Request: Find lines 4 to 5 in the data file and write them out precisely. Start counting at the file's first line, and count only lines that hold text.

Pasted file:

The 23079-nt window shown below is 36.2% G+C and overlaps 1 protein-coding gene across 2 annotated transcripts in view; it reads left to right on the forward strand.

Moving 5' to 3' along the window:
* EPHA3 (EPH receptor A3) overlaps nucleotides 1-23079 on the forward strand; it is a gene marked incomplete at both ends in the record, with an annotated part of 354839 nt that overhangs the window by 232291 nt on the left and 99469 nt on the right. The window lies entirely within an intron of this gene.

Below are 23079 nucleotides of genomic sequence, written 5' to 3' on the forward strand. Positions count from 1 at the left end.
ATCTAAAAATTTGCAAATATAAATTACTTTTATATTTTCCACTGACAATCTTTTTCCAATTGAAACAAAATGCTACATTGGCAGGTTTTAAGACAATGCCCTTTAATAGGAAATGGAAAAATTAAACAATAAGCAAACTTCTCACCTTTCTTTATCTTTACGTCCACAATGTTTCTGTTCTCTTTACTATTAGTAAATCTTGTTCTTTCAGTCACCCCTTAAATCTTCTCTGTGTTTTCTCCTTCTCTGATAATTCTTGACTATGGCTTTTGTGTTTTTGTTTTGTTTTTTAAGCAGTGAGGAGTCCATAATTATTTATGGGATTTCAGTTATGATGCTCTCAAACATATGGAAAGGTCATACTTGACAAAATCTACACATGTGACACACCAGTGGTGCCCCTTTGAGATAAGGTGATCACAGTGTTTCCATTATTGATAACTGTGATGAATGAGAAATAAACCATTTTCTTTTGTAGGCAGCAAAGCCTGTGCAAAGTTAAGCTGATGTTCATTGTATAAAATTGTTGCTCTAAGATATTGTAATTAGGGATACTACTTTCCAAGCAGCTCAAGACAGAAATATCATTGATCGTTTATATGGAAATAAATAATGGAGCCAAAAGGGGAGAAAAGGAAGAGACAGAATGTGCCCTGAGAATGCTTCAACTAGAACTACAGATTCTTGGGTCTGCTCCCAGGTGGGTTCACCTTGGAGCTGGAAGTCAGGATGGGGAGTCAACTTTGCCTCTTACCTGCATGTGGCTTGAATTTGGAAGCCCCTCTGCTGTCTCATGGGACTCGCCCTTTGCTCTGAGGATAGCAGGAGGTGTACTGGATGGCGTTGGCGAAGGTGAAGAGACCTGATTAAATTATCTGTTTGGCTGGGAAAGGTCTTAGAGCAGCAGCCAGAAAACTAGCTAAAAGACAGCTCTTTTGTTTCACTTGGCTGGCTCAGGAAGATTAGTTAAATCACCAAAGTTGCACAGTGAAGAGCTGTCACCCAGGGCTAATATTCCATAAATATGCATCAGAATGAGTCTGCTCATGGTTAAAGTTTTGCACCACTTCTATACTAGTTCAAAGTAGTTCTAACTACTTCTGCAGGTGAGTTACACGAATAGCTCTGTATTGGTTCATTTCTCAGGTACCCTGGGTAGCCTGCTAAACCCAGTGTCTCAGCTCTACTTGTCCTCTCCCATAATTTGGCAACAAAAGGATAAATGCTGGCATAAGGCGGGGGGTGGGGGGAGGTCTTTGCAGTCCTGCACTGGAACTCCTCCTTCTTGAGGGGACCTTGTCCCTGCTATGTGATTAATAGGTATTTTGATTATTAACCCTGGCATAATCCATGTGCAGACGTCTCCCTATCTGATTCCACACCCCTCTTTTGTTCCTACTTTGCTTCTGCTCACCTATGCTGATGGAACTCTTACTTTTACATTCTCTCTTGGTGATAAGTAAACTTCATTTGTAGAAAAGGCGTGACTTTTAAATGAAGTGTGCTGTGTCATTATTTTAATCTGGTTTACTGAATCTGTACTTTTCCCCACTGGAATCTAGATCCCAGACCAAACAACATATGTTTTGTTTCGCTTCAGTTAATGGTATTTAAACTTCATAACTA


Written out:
Below are 23079 nucleotides of genomic sequence, written 5' to 3' on the forward strand. Positions count from 1 at the left end.
ATCTAAAAATTTGCAAATATAAATTACTTTTATATTTTCCACTGACAATCTTTTTCCAATTGAAACAAAATGCTACATTGGCAGGTTTTAAGACAATGCCCTTTAATAGGAAATGGAAAAATTAAACAATAAGCAAACTTCTCACCTTTCTTTATCTTTACGTCCACAATGTTTCTGTTCTCTTTACTATTAGTAAATCTTGTTCTTTCAGTCACCCCTTAAATCTTCTCTGTGTTTTCTCCTTCTCTGATAATTCTTGACTATGGCTTTTGTGTTTTTGTTTTGTTTTTTAAGCAGTGAGGAGTCCATAATTATTTATGGGATTTCAGTTATGATGCTCTCAAACATATGGAAAGGTCATACTTGACAAAATCTACACATGTGACACACCAGTGGTGCCCCTTTGAGATAAGGTGATCACAGTGTTTCCATTATTGATAACTGTGATGAATGAGAAATAAACCATTTTCTTTTGTAGGCAGCAAAGCCTGTGCAAAGTTAAGCTGATGTTCATTGTATAAAATTGTTGCTCTAAGATATTGTAATTAGGGATACTACTTTCCAAGCAGCTCAAGACAGAAATATCATTGATCGTTTATATGGAAATAAATAATGGAGCCAAAAGGGGAGAAAAGGAAGAGACAGAATGTGCCCTGAGAATGCTTCAACTAGAACTACAGATTCTTGGGTCTGCTCCCAGGTGGGTTCACCTTGGAGCTGGAAGTCAGGATGGGGAGTCAACTTTGCCTCTTACCTGCATGTGGCTTGAATTTGGAAGCCCCTCTGCTGTCTCATGGGACTCGCCCTTTGCTCTGAGGATAGCAGGAGGTGTACTGGATGGCGTTGGCGAAGGTGAAGAGACCTGATTAAATTATCTGTTTGGCTGGGAAAGGTCTTAGAGCAGCAGCCAGAAAACTAGCTAAAAGACAGCTCTTTTGTTTCACTTGGCTGGCTCAGGAAGATTAGTTAAATCACCAAAGTTGCACAGTGAAGAGCTGTCACCCAGGGCTAATATTCCATAAATATGCATCAGAATGAGTCTGCTCATGGTTAAAGTTTTGCACCACTTCTATACTAGTTCAAAGTAGTTCTAACTACTTCTGCAGGTGAGTTACACGAATAGCTCTGTATTGGTTCATTTCTCAGGTACCCTGGGTAGCCTGCTAAACCCAGTGTCTCAGCTCTACTTGTCCTCTCCCATAATTTGGCAACAAAAGGATAAATGCTGGCATAAGGCGGGGGGTGGGGGGAGGTCTTTGCAGTCCTGCACTGGAACTCCTCCTTCTTGAGGGGACCTTGTCCCTGCTATGTGATTAATAGGTATTTTGATTATTAACCCTGGCATAATCCATGTGCAGACGTCTCCCTATCTGATTCCACACCCCTCTTTTGTTCCTACTTTGCTTCTGCTCACCTATGCTGATGGAACTCTTACTTTTACATTCTCTCTTGGTGATAAGTAAACTTCATTTGTAGAAAAGGCGTGACTTTTAAATGAAGTGTGCTGTGTCATTATTTTAATCTGGTTTACTGAATCTGTACTTTTCCCCACTGGAATCTAGATCCCAGACCAAACAACATATGTTTTGTTTCGCTTCAGTTAATGGTATTTAAACTTCATAACTA